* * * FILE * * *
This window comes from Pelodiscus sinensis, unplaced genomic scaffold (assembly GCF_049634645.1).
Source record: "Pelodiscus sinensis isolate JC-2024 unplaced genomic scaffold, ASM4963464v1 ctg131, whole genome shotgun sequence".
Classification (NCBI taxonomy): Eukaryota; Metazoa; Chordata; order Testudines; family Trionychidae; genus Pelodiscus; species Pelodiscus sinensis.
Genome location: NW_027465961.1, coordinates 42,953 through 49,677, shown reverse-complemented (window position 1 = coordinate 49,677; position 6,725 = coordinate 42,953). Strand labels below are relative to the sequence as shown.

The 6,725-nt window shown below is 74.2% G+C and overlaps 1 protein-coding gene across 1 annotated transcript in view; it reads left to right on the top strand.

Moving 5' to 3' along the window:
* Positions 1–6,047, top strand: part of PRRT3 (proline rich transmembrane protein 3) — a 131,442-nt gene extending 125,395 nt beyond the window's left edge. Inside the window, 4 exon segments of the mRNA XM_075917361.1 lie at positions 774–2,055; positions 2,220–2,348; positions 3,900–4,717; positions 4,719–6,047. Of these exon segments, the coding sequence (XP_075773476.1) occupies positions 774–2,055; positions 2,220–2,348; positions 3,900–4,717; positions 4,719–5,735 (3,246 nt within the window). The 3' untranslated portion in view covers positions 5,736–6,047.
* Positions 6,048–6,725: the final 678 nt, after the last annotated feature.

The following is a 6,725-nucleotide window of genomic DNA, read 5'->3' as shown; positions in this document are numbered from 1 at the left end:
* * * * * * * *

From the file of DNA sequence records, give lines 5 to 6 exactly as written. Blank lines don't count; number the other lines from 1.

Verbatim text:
The 6,725-nt window shown below is 74.2% G+C and overlaps 1 protein-coding gene across 1 annotated transcript in view; it reads left to right on the top strand.

Moving 5' to 3' along the window: